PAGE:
The Symbolic Paradox In Storytelling

Symbolic Paradox

By ‘symbolic paradox’ I mean the symbolic equivalent of a contronym. A contronym is a word with two directly opposite meanings. For example, ‘cleave’ means to separate or cut with a tool, but also means to be in close contact with. To separate and to join, at once.

An ‘idea’ can also work like a contronym. And when it is utilised in a work of fiction to convey a certain meaning or tone, then we can call it a symbol.

It’s interesting to see how these equivocal or paradoxical symbols come about. In some cases, we can even track the history (e.g. edelweiss).

The paradoxical symbol is an especially useful symbol for storytellers, because there is simply more meaning to mine, and also because the symbol web can never be black and white. Paradoxical symbolism is especially useful when you wish your narrator to avoid coming down on one side or the other, or when expressing ideas such as ‘life is complicated’, ‘sometimes no choice is the right one’.



The abyss symbolises depth but also inferiority. Different cultures have their own versions of abyss, depending on the geography that surrounds them:

  • Celts: inside mountaint
  • Ireland/Japan/South Seas: at the bottom of seas and lakes
  • Mediterranean peoples: just beyond the horizon
  • Aboriginal Australians: the Milky Way

The abyss is usually associated with the underworld, where dead people go. In many legends around the world, palaces or beings come out of an abyss of water. The death of King Arthur is one example: King Arthur is ordered to throw his sword into the lake. After he dies, a hand rises up, breaking the surface of the water and catches the sword.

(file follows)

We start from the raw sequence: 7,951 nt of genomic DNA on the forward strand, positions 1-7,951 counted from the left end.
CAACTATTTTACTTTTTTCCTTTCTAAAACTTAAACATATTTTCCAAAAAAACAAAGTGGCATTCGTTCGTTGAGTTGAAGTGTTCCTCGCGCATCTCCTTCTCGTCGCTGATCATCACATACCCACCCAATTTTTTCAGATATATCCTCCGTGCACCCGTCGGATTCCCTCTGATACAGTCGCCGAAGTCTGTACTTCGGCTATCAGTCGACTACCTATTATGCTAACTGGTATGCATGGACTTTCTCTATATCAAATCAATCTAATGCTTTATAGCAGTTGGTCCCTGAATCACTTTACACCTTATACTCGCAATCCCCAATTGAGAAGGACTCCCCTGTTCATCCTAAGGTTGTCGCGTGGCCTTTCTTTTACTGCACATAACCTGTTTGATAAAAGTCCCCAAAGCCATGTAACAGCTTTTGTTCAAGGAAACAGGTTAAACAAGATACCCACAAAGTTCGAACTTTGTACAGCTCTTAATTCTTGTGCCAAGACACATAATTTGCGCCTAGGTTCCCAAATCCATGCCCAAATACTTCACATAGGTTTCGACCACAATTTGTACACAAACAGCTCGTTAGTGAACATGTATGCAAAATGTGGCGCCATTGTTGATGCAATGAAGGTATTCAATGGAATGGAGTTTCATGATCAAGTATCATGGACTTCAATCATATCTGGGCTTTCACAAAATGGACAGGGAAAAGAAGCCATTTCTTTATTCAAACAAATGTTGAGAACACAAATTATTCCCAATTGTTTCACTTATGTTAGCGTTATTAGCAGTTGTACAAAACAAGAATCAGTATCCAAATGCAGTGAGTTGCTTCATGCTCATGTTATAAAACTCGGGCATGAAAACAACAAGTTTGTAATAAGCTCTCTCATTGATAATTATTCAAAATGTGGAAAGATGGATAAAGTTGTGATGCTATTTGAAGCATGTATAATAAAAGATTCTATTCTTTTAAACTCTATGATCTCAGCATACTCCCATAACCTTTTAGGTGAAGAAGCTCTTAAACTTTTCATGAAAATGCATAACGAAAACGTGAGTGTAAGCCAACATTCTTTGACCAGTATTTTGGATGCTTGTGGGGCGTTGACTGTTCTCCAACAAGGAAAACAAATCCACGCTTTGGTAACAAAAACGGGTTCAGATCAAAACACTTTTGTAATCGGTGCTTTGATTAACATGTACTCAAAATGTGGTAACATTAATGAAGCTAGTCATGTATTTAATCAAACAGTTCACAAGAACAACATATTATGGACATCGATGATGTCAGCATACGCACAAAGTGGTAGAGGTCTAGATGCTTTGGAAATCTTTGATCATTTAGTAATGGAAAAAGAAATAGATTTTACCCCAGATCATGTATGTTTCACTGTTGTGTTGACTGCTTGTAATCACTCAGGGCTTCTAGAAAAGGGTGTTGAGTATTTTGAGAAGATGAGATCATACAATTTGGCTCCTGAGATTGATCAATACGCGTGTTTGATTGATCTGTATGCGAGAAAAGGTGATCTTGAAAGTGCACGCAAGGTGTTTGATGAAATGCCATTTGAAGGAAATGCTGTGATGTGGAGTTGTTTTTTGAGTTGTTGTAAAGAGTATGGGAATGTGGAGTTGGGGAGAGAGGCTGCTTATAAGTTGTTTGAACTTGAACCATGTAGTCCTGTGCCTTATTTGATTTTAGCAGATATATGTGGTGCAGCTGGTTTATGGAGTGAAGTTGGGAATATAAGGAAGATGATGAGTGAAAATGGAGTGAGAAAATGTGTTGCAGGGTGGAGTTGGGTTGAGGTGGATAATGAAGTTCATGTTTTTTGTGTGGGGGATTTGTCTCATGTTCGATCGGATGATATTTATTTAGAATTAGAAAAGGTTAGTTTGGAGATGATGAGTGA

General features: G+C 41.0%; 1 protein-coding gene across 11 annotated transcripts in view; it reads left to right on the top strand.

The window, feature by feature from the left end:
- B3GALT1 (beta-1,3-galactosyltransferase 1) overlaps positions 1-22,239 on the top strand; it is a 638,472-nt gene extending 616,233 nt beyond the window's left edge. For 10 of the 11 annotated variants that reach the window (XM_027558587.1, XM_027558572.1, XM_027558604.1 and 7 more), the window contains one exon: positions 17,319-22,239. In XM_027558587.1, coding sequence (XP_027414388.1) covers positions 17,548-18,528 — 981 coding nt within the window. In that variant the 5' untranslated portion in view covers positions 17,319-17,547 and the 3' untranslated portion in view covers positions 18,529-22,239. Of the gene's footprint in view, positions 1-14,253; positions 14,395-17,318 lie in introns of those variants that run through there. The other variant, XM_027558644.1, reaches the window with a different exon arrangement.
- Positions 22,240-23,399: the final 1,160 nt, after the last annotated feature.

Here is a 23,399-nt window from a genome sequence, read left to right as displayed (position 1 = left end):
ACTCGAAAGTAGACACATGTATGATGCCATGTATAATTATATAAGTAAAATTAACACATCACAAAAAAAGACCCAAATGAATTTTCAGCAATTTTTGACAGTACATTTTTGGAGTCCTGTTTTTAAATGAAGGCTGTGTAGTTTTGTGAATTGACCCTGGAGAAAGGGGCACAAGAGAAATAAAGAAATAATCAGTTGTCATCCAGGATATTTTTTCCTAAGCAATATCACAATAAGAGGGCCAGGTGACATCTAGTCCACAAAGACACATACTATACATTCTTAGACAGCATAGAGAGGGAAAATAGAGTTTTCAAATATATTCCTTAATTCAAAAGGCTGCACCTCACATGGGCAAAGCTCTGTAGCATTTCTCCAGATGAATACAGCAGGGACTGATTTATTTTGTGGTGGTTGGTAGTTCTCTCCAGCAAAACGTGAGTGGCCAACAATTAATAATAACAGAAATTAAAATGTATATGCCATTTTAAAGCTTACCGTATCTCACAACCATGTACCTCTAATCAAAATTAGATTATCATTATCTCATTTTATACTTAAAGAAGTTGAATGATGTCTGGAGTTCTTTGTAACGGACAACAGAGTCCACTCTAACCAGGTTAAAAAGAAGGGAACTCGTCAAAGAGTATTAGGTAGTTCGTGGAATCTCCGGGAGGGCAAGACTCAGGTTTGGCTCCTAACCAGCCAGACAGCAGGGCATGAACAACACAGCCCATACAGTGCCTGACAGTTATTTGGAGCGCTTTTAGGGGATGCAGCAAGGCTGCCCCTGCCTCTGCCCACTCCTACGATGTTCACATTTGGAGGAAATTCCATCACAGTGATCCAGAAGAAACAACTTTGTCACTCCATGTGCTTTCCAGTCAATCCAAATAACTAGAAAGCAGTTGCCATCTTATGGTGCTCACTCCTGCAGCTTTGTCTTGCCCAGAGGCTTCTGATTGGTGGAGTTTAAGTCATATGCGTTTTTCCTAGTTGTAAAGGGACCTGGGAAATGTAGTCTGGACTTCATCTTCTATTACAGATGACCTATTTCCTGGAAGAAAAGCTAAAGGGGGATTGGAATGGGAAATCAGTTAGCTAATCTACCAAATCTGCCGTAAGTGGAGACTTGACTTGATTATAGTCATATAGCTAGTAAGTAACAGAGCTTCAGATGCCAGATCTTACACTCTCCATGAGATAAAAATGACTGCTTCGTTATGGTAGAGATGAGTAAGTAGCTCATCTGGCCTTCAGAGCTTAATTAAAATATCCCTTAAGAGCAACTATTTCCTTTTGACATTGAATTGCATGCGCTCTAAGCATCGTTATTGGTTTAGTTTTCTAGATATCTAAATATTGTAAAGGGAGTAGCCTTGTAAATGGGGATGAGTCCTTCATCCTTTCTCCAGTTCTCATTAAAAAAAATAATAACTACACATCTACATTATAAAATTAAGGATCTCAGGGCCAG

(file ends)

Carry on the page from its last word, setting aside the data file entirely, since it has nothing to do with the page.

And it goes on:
Jill Barklem (1951 – 2017) British writer and illustrator Brambly Hedge Blackberry Picking

Blackberries are sweet and delicious but also an invasive weed. See “Heart Songs” by Annie Proulx for an example of the blackberry in action. In another short story, “Blackberries” by Thomas Kenneally, a middle-aged man falls in love/lust with a Black high school student and problematically compares her to a blackberry. For him, she is both tempting and dangerous.

Cicely Mary Barker (1895 - 1973)  The Blackberry Fairy Flower Fairies of the Autumn
Cicely Mary Barker (1895 – 1973) The Blackberry Fairy Flower Fairies of the Autumn


Sanguis: Blood is life-giving but can also be congested and unhealthy.
Cruor: About gore, but it was heroic and health-bringing alongside criminal and polluting.


‘I mean who cares about opinions, gossip, whatever, when bodies are so vulnerable, in search only of love and breath.’

The body frequently escapes her, but is always very much present in these compellingly vivid, clear-eyed essays on an embodied self in flight through the world, from the brilliant young writer Ellena Savage.

In Portuguese police stations and Portland college campuses, in suburban Melbourne libraries and wintry Berlin apartments, Savage shows bodies in pain and in love, bodies at work and at rest.

She circles back to scenes of crimes or near-crimes, to lovers or near-lovers, to turn over the stones, reread the paperwork, check the deeds, approach from another angle altogether. These essays traverse cities and spaces, bodies and histories, moving through forms and modes to find a closer kind of truth. Blueberries is ripe with acid, promise, and sweetness.


Broomsticks are a symbol of female oppression (tied to the house and the drudgery of housework) but also, by leap of imagination, broomsticks turn into a vehicle by which to escape. Via witchcraft stories, women are given the literal freedom to fly.